Sacred datura, Escalante, Utah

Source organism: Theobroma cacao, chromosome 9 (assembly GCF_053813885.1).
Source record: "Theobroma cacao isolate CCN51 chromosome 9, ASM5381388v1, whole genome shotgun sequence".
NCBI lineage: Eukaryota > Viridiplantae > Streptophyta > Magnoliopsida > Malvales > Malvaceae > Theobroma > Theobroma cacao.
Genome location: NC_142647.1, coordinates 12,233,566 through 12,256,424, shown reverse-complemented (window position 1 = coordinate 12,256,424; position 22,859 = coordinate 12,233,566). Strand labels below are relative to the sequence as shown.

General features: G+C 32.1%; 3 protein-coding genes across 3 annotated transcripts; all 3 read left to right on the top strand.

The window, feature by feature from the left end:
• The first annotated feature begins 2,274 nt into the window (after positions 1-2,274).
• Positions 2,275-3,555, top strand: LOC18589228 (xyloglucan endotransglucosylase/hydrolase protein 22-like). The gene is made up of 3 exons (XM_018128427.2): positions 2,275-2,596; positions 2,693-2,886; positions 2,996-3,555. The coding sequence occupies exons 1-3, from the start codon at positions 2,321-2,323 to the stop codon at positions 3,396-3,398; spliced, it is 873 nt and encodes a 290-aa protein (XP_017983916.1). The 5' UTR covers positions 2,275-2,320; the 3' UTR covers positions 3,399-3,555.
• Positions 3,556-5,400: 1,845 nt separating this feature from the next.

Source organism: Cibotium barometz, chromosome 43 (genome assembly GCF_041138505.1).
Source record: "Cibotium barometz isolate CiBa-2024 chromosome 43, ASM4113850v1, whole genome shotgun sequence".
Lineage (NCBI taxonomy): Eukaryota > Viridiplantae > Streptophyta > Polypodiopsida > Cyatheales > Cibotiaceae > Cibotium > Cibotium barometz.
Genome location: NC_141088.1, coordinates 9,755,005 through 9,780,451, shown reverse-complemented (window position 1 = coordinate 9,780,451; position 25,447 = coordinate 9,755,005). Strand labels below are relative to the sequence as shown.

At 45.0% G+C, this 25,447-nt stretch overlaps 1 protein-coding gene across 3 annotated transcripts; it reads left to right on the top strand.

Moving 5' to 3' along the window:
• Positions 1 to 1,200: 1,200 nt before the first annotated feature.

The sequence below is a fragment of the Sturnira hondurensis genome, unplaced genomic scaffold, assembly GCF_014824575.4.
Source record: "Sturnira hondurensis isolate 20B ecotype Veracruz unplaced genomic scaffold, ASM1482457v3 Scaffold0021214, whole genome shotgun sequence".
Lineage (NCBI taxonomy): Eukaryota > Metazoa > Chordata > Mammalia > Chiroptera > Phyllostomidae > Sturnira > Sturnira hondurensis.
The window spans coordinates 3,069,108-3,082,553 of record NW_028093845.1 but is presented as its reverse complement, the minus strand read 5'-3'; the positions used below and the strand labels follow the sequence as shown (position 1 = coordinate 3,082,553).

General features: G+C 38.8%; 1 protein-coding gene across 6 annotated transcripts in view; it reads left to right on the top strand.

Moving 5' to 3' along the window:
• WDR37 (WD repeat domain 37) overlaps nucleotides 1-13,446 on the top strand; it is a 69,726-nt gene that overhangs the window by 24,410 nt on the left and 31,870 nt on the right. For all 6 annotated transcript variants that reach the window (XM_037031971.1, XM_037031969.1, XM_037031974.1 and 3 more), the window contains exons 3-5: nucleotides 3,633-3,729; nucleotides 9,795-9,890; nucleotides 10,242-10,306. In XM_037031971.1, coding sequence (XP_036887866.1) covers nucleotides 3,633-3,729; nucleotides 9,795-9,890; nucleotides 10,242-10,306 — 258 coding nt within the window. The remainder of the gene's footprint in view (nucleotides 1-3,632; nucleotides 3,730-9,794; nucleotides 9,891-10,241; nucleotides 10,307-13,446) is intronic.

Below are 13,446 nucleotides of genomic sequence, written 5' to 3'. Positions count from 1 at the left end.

Of all the things I saw on my first trip into the Escalante, this was the most magical. We arrived at our last camp, one afternoon late in the 12-day backpacking trip. My partner, Andie, noticed this datura, evidently very close to blooming and she predicted correctly that these two flowers would unfurl that night. The datura has many names: moonflower, jimson weed, thornapple, sacred datura, datura meteloides, and probably others. It is one of the three sources of psychedelic drugs used by the sorcerer Don Juan in the Carlos Castaneda books. Ingestion is not recommended: the fatal dose is only double the effective dose. An unusual woman once told me that she had eaten some to investigate its effects and had come to, some two days later, a couple of miles from her clothes. I believed her. The plant is often pollinated by bats and has a sickly sweet smell. Each part of it is poisonous. The wife of an assistant superintendent of Grand Canyon National Park swore to me that, while on a raft trip through the Canyon, she and several others witnessed a datura flower unfurl and open fully within fifteen seconds of the first rays of the full moon striking it! I felt very strongly, that were I to approach this plant too quickly, I might be struck by lightning from a clear sky. Big, black carpenter bees were collecting pollen from the huge flowers. One went down inside the tube of one flower, and when it was followed by another, a great buzzing ensued. Finally, the flowers settled down, and I made the single exposure. By noon, they had withered. The image of the sandstone became redder, as the relatively fugitive E-3 process transparency lost cyan dye contrast in dark storage. Though it took several tries to finally get a first rate drum scan of the chrome, once digitized, the fading stopped. I've retained some of that color shift in my preferred rendition.